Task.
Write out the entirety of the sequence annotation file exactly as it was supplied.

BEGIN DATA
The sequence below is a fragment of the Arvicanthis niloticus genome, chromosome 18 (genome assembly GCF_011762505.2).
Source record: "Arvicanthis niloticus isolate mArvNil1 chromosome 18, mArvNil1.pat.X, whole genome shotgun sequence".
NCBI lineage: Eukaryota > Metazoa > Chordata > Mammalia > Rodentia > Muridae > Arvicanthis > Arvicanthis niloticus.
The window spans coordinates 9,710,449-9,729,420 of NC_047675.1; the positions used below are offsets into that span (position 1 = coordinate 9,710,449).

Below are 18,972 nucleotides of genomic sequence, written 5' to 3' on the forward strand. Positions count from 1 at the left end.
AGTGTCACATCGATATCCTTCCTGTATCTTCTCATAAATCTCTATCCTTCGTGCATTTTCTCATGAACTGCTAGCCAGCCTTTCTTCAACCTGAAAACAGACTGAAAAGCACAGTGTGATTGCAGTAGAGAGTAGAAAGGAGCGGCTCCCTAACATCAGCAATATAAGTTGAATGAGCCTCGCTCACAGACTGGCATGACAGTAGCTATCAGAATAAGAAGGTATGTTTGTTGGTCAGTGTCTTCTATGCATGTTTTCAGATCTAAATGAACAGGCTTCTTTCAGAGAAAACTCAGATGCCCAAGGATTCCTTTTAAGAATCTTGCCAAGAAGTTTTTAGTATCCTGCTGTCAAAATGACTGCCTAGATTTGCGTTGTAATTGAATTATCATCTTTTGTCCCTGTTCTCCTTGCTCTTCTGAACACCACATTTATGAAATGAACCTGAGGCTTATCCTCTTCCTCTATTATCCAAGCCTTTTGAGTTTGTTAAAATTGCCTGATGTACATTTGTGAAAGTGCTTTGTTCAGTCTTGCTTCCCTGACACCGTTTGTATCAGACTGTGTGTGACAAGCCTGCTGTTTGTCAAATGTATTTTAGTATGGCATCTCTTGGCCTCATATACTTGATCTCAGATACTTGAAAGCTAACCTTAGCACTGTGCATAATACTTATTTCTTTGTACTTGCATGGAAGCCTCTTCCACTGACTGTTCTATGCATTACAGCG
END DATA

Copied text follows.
The sequence below is a fragment of the Arvicanthis niloticus genome, chromosome 18 (genome assembly GCF_011762505.2).
Source record: "Arvicanthis niloticus isolate mArvNil1 chromosome 18, mArvNil1.pat.X, whole genome shotgun sequence".
NCBI lineage: Eukaryota > Metazoa > Chordata > Mammalia > Rodentia > Muridae > Arvicanthis > Arvicanthis niloticus.
The window spans coordinates 9,710,449-9,729,420 of NC_047675.1; the positions used below are offsets into that span (position 1 = coordinate 9,710,449).

Below are 18,972 nucleotides of genomic sequence, written 5' to 3' on the forward strand. Positions count from 1 at the left end.
AGTGTCACATCGATATCCTTCCTGTATCTTCTCATAAATCTCTATCCTTCGTGCATTTTCTCATGAACTGCTAGCCAGCCTTTCTTCAACCTGAAAACAGACTGAAAAGCACAGTGTGATTGCAGTAGAGAGTAGAAAGGAGCGGCTCCCTAACATCAGCAATATAAGTTGAATGAGCCTCGCTCACAGACTGGCATGACAGTAGCTATCAGAATAAGAAGGTATGTTTGTTGGTCAGTGTCTTCTATGCATGTTTTCAGATCTAAATGAACAGGCTTCTTTCAGAGAAAACTCAGATGCCCAAGGATTCCTTTTAAGAATCTTGCCAAGAAGTTTTTAGTATCCTGCTGTCAAAATGACTGCCTAGATTTGCGTTGTAATTGAATTATCATCTTTTGTCCCTGTTCTCCTTGCTCTTCTGAACACCACATTTATGAAATGAACCTGAGGCTTATCCTCTTCCTCTATTATCCAAGCCTTTTGAGTTTGTTAAAATTGCCTGATGTACATTTGTGAAAGTGCTTTGTTCAGTCTTGCTTCCCTGACACCGTTTGTATCAGACTGTGTGTGACAAGCCTGCTGTTTGTCAAATGTATTTTAGTATGGCATCTCTTGGCCTCATATACTTGATCTCAGATACTTGAAAGCTAACCTTAGCACTGTGCATAATACTTATTTCTTTGTACTTGCATGGAAGCCTCTTCCACTGACTGTTCTATGCATTACAGCG